*** Tiny invasive The DNR has confirmed the first known presence of a new, non-native, freshwater mollusk in Mar yland waters. After being notified in early September of small snails in the Gunpowder River, department biologists and species expert Edward Levri has confirmed the presence of New Zealand mudsnails.
Gunpowder Riverkeeper Theaux Le Gardeur first reported the snail in northern Baltimore County, south of the Prettyboy Reservoir in the Gunpowder Falls mainstem near Bush Cabin Run. Biologists investigating the site collected several hundred snails in a matter of minutes.
The New Zealand mudsnail is tiny, reaching only 4-6 millimeters, and is identified by its unique color variations of gray, dark brown, or light brown. It feeds on organic matter, preferring algae, bark, and leaves for sustenance.
The mollusk is highly resilient and proliferates easily. The snail reproduces asexually, with females producing well over 100 clones in a single year. It can survive and thrive in a variety of habitats including brackish water and freshwater lakes, ponds, rivers, and streams. The mudsnail has spread to other states in North America after first being discovered in Idaho in 1987.
While the mudsnails’ potential ecological impact remains uncertain, biologists are concerned that over time the species could displace native snails and aquatic insects that other native species, like fish, depend on.
The DNR is asking all anglers, boaters, and anyone else in contact with the Gunpowder River to check their equipment and decontaminate their boats (including motor and trailer), boots, buckets, fishing rods, oars, and tackle to prevent the spread of the mudsnail into other waters.
*** Pocomoke celebration Visitors to Pocomoke River State Park can enjoy an all-day celebration on Sept. 30. The celebration marks the park’s five decades and coincides with the secondannual Delmar va Paddling Weekend. Participants will launch from the park’s Shad Landing Marina at 9 a.m., paddling down Nassawango Creek and Pocomoke River.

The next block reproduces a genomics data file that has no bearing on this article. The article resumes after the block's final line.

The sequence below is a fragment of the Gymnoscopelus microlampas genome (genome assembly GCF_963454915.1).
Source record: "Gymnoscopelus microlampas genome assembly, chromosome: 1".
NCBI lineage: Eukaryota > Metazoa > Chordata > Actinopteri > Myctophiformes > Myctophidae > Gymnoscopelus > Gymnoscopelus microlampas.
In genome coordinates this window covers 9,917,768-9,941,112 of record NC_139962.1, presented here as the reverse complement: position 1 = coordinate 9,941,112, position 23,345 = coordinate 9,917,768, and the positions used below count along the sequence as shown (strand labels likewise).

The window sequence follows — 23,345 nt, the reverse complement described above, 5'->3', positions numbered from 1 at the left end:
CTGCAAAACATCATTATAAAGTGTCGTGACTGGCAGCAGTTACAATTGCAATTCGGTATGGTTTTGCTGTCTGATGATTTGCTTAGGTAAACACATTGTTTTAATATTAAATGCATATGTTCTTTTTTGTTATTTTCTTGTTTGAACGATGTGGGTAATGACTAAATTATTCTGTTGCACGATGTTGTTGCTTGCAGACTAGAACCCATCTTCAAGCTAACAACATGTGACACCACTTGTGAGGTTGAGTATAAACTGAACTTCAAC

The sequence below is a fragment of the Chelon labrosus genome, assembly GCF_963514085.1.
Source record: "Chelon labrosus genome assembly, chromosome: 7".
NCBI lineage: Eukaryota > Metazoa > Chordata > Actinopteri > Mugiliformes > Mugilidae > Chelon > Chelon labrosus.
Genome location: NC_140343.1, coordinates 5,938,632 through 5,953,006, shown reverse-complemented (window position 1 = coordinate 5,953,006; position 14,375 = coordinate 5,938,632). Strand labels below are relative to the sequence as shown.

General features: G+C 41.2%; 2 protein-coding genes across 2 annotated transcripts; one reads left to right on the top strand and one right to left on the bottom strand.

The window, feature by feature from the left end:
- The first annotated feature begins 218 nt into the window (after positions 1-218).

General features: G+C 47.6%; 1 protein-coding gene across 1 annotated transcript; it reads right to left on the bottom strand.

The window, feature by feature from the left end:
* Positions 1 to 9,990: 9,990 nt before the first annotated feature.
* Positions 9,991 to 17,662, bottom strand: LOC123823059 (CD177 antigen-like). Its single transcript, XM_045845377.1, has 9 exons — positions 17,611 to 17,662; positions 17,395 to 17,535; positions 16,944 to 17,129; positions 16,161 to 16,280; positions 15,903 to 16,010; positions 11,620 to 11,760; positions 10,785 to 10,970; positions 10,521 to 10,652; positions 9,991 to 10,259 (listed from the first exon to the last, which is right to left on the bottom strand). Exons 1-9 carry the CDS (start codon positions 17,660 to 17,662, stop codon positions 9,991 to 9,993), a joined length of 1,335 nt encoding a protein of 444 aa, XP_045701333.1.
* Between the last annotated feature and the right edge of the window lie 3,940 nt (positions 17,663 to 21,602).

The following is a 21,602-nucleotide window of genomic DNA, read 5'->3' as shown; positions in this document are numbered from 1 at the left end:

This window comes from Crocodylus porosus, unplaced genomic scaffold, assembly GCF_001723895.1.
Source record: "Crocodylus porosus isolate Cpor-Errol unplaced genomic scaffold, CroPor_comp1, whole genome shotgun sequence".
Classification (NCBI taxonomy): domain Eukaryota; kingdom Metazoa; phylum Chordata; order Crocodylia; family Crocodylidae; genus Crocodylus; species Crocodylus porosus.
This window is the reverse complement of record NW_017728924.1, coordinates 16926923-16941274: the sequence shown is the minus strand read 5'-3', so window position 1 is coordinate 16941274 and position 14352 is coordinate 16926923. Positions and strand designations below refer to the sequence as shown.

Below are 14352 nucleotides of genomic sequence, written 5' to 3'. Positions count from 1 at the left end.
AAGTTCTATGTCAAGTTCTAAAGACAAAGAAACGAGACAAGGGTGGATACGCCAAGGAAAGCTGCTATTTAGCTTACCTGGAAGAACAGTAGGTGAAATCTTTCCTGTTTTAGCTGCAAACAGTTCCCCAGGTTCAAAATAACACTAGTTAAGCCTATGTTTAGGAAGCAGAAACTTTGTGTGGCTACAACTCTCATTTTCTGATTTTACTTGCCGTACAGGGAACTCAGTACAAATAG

An open house at the Shad Landing Area gets underway at 1 p.m., featuring a complimentary barbecue and music. Official presentations begin at 2 p.m. with remarks from state and local dignitaries and officials as well as the Maryland Park Service’s Scales and Tales program.
* * * Fishing report Striped bass action continues to be good in the upper Chesapeake. Right now, livelining spot along channel edges is producing keepersize fish. Spot are readily available at shallow hardbottomed areas and can be caught with bloodworms. Stripers have been holding along the channel edges at Love and Podickory points and to a lesser degree at Swan Point.
Trolling can be a good option with spoons, bucktails, and surgical tube lures behind planers and inline weights to get them down close to the bottom where the fish are holding.
More and more surface action is being encountered out in the bay as bait starts to get the hint to leave the tidal rivers. The exodus of bait will increase next month as water temperatures fall and the best fishing will switch to vertical jigging.
Tolley and Thomas points have been good places to live-line as has the False Channel and the Diamonds at the mouth of the Choptank River. Some are also finding action at the outside edge of Hackett’s Bar and off Poplar Island at times. Bluefish are also present.
Speckled trout continue to entertain on our side of the bay along marsh edges, stump fields, and small creeks flowing out of the marshes. Casting soft plastics like Gulp white mullets or drifting pieces of soft crab are great ways to catch them.
Recreational crabbing has been very good and should continue in the middle and lower bay regions. Recreational crabbers are seeing a lot of sooks as they migrate toward the mouth of the bay for the winter. Many of the jimmy crabs being caught are large and heavy.
* * * Duck blind know-it-all In the 14th and 15th century in France and England, aristocratic terms of venery were the linguistic equivalent of silly hats: colorful, fashionable, and fun. For example: A covert of coots.
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